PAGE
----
Format

Send to

Choose Destination
PLoS One. 2019 Jun 18;14(6):e0218075. doi: 10.1371/journal.pone.0218075. eCollection 2019.

Lipid profile is associated with decreased fatigue in individuals with progressive multiple sclerosis following a diet-based intervention: Results from a pilot study.

Author information

1
Department of Pharmaceutical Sciences, State University of New York, Buffalo, New York, United States of America.
2
Department of Internal Medicine, University of Iowa, Iowa City, Iowa, United States of America.
3
Department of Neurology, University of Iowa, Iowa City, Iowa, United States of America.
4
Department of Biotechnical and Clinical Laboratory Sciences, State University of New York, Buffalo, New York, United States of America.
5
Department of Epidemiology, University of Iowa, Iowa City, Iowa, United States of America.
6
Department of Neurology, State University of New York, Buffalo, New York, United States of America.

Abstract

PURPOSE:

To investigate associations between lipid profiles and fatigue in a cohort of progressive multiple sclerosis (MS) patients on a diet-based multimodal intervention.

METHODS:

This pilot study included 18 progressive MS patients who participated in a prospective longitudinal study of fatigue following a diet-based multimodal intervention that included exercise, neuromuscular electrical stimulation and stress reduction. The diet recommended high intake of vegetables and fruits, encouraged consumption of animal and plant protein and excluded foods with gluten-containing grains, dairy and eggs. Fatigue was measured on the Fatigue Severity Scale (FSS) at baseline and every 3 months for 12 months. A lipid profile consisting of high-density lipoprotein cholesterol (HDL-C), low-density lipoprotein cholesterol (LDL-C), total cholesterol (TC) and triglycerides (TG) was obtained on fasting blood samples at baseline and 12 months.

RESULTS:

FSS scores decreased from a baseline of 5.51 (95% CI: 4.86, 6.16) to a mean of 3.03 (95% CI: 2.23, 3.82) at 12 months (p < 0.001). At 12 months, increases in HDL-C (mean change: +6.0 mg/dl; 95% CI: 0.3, 12.0; p = 0.049) and decreases in BMI (mean change: -2.6 kg/m2; 95% CI: -3.6, -2.5; p < 0.001), LDL-C (mean change: -10.4 mg/dl; 95% CI:-19.7, -1.2; p = 0.029), TG (mean change: -29.2 mg/dl; 95% CI: -44.3, -14.2; p = 0.001), TG to HDL-C ratio (mean change: -0.6; 95% CI: -1.0, -0.3; p = 0.002) and TC to HDL-C ratio (mean change:-0.6; 95% CI: -1.0, -0.3; p = 0.003) were observed compared to baseline. Improvements in FSS were associated with increases in HDL-C (β = -0.05; 95% CI: -0.1, -0.0004; p = 0.048) and changes in TC (p = 0.005) from baseline to 12 months.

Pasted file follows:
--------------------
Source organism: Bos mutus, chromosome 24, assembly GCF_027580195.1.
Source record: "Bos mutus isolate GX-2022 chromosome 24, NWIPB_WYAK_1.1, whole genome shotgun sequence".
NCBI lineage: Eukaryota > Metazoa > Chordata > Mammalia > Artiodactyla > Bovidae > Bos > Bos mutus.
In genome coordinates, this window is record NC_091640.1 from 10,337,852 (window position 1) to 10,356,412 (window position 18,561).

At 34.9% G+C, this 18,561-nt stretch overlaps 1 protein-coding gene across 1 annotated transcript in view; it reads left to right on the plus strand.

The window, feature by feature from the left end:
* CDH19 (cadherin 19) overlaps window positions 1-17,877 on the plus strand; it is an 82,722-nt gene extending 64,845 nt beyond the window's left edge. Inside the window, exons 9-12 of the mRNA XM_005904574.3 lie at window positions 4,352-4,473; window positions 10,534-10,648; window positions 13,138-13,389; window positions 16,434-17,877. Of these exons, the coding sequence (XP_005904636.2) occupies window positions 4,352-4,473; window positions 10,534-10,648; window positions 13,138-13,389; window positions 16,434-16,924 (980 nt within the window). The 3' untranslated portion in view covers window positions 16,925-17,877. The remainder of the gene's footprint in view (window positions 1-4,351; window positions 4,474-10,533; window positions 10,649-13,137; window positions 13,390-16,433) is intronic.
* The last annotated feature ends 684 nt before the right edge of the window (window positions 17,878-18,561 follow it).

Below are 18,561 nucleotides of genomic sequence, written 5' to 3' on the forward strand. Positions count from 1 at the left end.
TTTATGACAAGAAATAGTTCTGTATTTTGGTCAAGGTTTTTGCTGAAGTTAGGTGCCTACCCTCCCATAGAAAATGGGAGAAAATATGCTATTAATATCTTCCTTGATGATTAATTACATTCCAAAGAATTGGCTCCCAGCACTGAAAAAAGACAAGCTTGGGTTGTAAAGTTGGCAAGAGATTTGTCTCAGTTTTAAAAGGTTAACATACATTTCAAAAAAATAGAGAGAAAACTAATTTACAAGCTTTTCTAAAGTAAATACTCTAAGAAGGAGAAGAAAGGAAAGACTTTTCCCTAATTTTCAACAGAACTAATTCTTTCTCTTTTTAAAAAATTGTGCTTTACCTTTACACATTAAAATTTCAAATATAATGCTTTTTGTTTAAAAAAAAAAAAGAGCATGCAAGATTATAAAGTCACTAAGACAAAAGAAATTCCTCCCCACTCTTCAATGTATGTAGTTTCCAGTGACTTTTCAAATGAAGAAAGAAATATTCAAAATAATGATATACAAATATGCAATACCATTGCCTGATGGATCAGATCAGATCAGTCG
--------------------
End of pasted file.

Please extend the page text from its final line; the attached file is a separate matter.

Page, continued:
CONCLUSIONS:

Lipid profile variables are associated with improvements in fatigue in progressive MS patients on a diet-based multimodal intervention.

Conflict of interest statement

DJO Inc. provided in-kind support for the use of electrotherapy devices and electrode. Pinnaclife Inc. provided study vitamins and supplements. TZ Press LLC provided print materials. This does not alter our adherence to PLOS One policies on sharing data and materials. Dr. Terry L Wahls owns the copyrights to the books Minding My Mitochondria, 2nd Edition, The Wahls Protocol: A Radical New Way to Treat All Chronic Autoimmune Conditions Using Paleo Principles, and The Wahls Protocol Cooking for Life: The Revolutionary Modern Paleo Plan to Treat All Chronic Autoimmune Conditions. Dr. Wahls has research funding from the National Multiple Sclerosis Society and has financial relationships with Penguin Random House Inc., Integrative Medicine for Mental Health, Institute for Health and Healing, Suttler Pacific, BioCeuticals, NCURA, MCG Health Inc., Genova Diagnostics and Metagenics Institute. Dr. Wahls has also trademarked the following terms: Wahls™ Diet, Wahls Paleo™ Diet, Wahls Paleo Plus™ Diet, Wahls Protocol® and has equity interest in TZ Press, LLC, Dr. Terry Wahls, LLC, The Wahls Institute, PLC, and the website www.terrywahls.com. Conflict of interest management plans have been completed and are on file with the University of Iowa and the Iowa City Veterans Affairs Health Care System.

Supplemental Content

Full text links

Icon for Public Library of Science Icon for PubMed Central
Loading ...
Support Center